Dumbwaiter Calamities of Crockery

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Dumbwaiter Calamities of Crockery

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The dumbwaiter used to come up through this cupboard on the second floor. It is now just a cupboard.

My home Springside Hall (aka the Hi Diddle Day house) was built in different eras. The Morphy’s were no nonsense Scottish folks and a sturdy stone house in 1867 was better than having luxury. So way before the Property Brothers existed the Crams decided to add an addition in the late 1800s early 1900s. A dining room and a galley kitchen was built as well as a servants quarters on the second level.
When we bought the house in 1981 there was still push button lighting, and we knew there had been a dumbwaiter in the galley kitchen. We noticed that a long time ago it went up to the former servants quarters and there was a wooden call button in the master bedroom at a height and location which would be within easy reach from their bed.

 

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The wooden buzzer used to be a few inches from the Victorian photo on the wall.

 

 

In some older homes like ours there used to be a tiny lift intended to carry objects rather than people. Through the years they  became refined to where it could be hidden in a wall and discreetly move food and other small necessities between upper living floors and the kitchen and servants locations on the lower floor.
Apparently homeowners hated this ingenious piece of mechanism people and said the only people it benefited were the crockery dealers.  It was said that the action of the dumbwaiter was modelled upon that of s volcano, since it shot up the family’s crockery to upper levels as though by a convulsion of nature.

 

Of course others said the dumbwaiter was far less dangerous to crockery than at the hands of a living servant or waiter would be. The cat does not meddle in the upheavals of the dumbwaiter or a soup-tureen in order to investigate its contents in the back yard, are of comparatively rare occurrence in households where the dumbwaiter is in use.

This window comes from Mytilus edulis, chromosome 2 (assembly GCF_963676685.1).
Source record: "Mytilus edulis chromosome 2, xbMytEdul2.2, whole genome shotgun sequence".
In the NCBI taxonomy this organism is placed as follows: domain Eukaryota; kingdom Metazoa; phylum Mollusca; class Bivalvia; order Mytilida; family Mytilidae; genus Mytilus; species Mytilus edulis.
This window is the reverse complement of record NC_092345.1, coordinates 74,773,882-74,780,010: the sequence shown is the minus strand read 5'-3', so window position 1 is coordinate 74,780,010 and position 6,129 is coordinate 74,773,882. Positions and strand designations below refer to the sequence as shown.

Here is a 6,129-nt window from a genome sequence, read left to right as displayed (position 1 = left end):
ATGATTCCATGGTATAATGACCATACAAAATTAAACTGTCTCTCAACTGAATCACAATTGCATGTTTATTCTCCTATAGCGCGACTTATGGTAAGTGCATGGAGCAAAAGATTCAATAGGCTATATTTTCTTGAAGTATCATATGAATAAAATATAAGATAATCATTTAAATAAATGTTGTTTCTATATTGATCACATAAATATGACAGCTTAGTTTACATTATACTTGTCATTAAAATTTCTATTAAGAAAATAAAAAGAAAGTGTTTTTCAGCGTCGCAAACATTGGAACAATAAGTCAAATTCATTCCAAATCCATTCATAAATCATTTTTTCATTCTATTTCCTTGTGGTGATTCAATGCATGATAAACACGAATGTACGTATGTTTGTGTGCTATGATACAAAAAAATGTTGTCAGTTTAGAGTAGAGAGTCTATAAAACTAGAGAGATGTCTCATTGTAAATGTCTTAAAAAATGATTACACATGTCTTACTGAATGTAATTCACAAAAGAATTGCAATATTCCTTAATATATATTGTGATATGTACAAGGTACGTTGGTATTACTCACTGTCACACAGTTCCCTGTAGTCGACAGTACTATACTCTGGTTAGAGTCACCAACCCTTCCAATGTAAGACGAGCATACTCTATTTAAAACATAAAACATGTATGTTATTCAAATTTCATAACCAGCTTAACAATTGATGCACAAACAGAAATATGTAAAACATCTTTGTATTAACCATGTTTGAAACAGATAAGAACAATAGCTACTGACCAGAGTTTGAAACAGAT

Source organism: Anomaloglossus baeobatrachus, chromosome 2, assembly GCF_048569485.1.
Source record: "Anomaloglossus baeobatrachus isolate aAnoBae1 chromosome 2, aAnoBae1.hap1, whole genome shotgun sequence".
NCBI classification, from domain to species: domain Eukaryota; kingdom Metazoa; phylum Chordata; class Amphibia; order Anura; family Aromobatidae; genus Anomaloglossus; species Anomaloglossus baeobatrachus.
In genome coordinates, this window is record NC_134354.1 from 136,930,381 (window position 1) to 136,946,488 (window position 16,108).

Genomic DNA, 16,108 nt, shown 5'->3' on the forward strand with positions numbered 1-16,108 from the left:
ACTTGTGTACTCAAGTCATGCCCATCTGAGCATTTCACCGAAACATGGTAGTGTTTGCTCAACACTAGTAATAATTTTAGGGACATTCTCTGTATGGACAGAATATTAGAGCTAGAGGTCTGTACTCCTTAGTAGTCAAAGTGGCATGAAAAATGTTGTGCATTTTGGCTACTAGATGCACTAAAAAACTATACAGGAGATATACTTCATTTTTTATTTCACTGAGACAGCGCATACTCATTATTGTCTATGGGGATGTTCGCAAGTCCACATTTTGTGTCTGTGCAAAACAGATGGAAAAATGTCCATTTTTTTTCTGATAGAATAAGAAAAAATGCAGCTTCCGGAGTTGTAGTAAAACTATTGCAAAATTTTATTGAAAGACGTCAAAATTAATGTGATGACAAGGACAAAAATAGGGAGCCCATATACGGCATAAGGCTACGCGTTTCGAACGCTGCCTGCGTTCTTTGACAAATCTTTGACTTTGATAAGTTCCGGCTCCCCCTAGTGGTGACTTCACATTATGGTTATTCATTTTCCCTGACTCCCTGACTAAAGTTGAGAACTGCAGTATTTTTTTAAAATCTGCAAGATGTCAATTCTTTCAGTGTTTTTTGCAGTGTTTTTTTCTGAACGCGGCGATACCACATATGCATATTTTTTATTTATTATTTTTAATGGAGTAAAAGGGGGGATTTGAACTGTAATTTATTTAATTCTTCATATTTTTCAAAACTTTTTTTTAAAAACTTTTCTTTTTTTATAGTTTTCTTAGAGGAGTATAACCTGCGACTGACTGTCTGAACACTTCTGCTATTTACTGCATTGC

The dumbwaiter was known to suddenly swallow up whole dinner service, and leave them in fragments, which  reduced the servants to despair. Apparently there was not an hour of the day that passed without bringing someone to utter a blood-curdling sound that announced that the dumbwaiter was loose, and that in another moment the crash of crockery mingled with the despairing cry of the head of household saying, “There’s that dreadful dumbwaiter again!”

 

Image result for old dumbwaiter broken dishes

 

Upon investigating a series of dumb waiter calamities in the newspaper archives the soup-tureen was always involved first, and one accident was more destructive than the first. Of course most times the accident was caused by the breaking of  the mode of transportation–the hand hoisted rope. Undoubtedly the broken rope was the main culprit and another hemp rope was uniformly prescribed by whatever carpenter they called. Of course his remedy was perfectly inoperative, as a more violent crash some months later  would occur.